• [0033]
    The optical actuator 110, on the other hand, is able to continuously and rapidly oscillate to compensate for almost any interference due to its relatively high operational frequency when compared to previously available optical actuators. In fact, the optical actuator 110 may have a resonant frequency of about 150 kHz. Thus, the optical actuator 110 may oscillate near 150 kHz. The increased operational frequency range of the optical actuator 110 is believed to be due to the decreased mass of the substrate 100 bonded to the actuator 112.
  • [0034]
    An illustrative embodiment of the present disclosure includes a laser apparatus having a laser cavity, such as a cavity with a bow tie configuration, with an optical path. Positioned in the optical path is an optical actuator for adjusting the length of the optical path inside of the laser cavity. The optical actuator may have a resonant frequency exceeding at least one of 30 kHz, 45 kHz, 80 kHz, 115 kHz, and 140 kHz. Further, in an illustrative embodiment of the present disclosure, the optical actuator may have a resonant frequency of about 150 kHz. It will therefore be appreciated that an optical actuator pursuant to the present disclosure is able to be operated at a significantly higher operational frequency than the previously available optical actuators.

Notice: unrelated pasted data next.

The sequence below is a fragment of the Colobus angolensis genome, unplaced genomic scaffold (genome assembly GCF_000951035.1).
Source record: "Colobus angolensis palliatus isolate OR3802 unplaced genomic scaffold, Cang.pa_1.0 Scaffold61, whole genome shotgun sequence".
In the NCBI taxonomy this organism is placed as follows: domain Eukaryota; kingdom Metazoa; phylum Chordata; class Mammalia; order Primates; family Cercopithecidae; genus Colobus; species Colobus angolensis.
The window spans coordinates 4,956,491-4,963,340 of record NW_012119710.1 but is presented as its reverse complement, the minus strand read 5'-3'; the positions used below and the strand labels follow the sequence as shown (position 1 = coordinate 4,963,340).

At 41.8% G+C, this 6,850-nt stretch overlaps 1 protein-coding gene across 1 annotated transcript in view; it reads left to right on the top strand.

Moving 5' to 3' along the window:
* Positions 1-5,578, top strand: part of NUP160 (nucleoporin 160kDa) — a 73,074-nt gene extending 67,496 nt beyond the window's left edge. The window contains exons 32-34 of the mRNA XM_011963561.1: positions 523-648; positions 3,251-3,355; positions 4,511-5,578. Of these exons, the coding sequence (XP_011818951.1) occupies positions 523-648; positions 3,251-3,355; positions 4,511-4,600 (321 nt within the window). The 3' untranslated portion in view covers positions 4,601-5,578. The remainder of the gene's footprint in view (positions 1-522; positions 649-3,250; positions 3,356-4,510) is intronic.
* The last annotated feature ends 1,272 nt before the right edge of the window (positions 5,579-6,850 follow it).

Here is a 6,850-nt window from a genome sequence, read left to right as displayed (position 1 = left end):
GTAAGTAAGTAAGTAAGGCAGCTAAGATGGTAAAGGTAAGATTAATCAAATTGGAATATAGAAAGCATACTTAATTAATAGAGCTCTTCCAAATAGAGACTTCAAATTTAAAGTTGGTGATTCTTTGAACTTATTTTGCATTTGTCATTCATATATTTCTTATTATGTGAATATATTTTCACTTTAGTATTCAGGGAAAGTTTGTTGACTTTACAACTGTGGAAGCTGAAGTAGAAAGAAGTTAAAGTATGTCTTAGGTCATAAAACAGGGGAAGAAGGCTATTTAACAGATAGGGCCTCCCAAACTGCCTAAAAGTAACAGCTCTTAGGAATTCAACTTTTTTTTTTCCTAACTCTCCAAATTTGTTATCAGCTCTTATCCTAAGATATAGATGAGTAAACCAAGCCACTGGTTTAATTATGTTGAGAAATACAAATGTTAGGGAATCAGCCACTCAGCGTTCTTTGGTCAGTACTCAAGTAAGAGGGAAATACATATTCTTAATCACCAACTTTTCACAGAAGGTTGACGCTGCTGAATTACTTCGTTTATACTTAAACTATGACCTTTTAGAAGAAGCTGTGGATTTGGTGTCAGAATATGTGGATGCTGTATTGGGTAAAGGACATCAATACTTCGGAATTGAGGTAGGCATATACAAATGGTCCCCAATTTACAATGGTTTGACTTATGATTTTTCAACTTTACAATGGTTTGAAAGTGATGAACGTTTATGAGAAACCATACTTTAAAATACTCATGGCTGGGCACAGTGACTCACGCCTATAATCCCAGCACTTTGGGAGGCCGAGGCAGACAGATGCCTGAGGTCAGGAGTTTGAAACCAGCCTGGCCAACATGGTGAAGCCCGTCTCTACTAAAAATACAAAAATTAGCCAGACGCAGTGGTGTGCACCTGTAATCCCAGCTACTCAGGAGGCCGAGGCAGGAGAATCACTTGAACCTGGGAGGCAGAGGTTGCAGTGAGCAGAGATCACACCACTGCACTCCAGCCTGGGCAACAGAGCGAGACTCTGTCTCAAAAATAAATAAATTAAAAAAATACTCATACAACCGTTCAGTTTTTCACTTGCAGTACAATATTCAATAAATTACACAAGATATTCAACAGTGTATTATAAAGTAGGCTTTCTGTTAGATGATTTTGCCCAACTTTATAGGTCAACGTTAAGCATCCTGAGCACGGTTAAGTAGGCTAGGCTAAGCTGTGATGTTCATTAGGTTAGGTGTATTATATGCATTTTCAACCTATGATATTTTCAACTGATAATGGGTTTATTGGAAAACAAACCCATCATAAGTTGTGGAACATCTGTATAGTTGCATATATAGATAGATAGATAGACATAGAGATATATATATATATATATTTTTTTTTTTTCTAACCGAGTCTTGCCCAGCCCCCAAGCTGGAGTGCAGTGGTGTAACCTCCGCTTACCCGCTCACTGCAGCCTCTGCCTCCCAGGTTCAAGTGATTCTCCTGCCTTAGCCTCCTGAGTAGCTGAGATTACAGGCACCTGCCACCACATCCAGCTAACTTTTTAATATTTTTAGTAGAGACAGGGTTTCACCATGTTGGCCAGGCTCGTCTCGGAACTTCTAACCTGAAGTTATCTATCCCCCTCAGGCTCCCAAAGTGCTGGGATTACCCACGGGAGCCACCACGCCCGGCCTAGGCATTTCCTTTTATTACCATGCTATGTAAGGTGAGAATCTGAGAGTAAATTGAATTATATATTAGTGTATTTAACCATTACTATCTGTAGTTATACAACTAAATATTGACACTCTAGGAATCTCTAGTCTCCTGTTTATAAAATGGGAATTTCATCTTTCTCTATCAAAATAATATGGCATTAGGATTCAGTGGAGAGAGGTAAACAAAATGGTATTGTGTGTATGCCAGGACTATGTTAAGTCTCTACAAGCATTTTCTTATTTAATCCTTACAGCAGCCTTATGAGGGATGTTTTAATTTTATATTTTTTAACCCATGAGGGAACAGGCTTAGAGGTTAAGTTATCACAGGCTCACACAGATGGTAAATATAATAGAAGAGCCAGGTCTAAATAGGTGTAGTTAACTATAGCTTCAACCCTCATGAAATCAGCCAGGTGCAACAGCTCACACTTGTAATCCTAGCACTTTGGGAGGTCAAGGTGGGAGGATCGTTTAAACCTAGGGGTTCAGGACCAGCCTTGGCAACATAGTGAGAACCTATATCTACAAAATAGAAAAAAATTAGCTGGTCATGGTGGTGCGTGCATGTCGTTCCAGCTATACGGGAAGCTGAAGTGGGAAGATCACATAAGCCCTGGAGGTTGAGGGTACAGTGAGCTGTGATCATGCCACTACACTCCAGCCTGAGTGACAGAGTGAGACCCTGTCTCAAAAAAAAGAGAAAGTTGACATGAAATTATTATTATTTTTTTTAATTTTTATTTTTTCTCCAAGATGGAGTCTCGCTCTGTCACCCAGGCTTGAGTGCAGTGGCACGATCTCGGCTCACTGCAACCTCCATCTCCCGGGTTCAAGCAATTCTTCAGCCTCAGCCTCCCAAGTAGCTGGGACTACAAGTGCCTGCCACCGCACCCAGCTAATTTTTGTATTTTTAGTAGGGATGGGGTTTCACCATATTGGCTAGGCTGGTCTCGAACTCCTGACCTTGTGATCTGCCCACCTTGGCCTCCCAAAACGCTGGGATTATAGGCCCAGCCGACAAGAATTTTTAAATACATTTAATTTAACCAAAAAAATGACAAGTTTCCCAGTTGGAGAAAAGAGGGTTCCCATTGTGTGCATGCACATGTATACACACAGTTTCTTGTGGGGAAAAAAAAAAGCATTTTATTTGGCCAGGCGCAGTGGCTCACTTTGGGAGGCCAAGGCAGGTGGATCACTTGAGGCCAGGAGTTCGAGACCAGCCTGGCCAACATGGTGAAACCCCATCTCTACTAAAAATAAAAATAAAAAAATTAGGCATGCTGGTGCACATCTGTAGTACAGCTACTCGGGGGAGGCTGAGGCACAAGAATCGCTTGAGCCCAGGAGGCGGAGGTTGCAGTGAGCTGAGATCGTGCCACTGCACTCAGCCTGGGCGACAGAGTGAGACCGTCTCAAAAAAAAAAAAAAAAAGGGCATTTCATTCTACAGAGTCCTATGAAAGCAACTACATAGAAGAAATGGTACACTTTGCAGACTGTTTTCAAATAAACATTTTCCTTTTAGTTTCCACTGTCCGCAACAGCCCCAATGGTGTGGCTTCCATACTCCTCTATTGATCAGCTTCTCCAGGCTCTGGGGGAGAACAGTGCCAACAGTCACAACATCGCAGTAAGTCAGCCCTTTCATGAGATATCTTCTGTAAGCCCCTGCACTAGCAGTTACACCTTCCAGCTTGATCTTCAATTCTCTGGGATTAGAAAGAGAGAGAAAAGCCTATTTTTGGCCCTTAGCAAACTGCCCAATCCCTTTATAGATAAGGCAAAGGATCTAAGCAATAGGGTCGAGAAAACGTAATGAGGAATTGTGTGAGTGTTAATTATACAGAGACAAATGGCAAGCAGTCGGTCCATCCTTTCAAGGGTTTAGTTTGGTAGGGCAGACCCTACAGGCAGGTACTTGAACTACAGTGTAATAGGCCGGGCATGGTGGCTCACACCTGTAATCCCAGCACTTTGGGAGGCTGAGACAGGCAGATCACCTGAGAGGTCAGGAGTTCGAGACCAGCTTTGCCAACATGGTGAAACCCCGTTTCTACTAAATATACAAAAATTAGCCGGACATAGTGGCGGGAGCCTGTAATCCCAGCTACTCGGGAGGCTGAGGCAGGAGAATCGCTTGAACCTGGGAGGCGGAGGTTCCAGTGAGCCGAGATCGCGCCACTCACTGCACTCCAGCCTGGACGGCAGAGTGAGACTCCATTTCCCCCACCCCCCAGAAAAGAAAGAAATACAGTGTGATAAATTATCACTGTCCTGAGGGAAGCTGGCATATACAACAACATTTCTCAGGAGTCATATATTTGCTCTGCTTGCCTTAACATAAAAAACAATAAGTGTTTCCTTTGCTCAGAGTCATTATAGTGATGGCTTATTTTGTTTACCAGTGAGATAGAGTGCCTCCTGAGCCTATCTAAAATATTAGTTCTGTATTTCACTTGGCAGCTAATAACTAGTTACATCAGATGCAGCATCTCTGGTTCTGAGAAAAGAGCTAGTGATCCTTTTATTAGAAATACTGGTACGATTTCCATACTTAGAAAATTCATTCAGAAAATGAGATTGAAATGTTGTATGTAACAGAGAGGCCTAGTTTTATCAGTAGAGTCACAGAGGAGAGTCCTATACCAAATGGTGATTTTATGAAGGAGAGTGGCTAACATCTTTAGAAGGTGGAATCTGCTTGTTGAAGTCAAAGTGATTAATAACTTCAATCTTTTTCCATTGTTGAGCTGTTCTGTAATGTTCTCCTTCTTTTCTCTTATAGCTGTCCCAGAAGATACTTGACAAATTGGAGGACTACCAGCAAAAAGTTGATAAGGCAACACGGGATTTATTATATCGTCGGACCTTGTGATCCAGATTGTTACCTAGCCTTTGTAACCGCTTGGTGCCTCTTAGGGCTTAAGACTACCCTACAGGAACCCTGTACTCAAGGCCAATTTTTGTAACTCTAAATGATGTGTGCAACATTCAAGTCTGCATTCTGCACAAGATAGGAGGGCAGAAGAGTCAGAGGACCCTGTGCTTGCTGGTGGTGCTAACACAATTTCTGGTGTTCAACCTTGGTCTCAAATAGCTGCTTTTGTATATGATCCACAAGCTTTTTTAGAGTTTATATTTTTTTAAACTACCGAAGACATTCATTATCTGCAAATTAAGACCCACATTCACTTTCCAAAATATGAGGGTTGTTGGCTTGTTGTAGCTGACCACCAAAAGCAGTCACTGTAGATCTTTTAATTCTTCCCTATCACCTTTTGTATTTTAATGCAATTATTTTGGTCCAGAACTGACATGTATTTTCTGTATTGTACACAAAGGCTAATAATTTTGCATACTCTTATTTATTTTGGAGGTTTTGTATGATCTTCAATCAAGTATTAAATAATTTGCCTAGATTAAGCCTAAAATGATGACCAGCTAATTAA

• [0035]
    Those having ordinary skill in the relevant art will appreciate the advantages provided by the features of the present disclosure. For example, it is a feature of the present disclosure to provide an optical actuator with an improved response time and increased acceleration. Moreover, while the present disclosure is described for use with piezoelectric optical actuator, it will be appreciated by those skilled in the pertinent art that other types of actuators may also benefit therefrom.
  • [0036]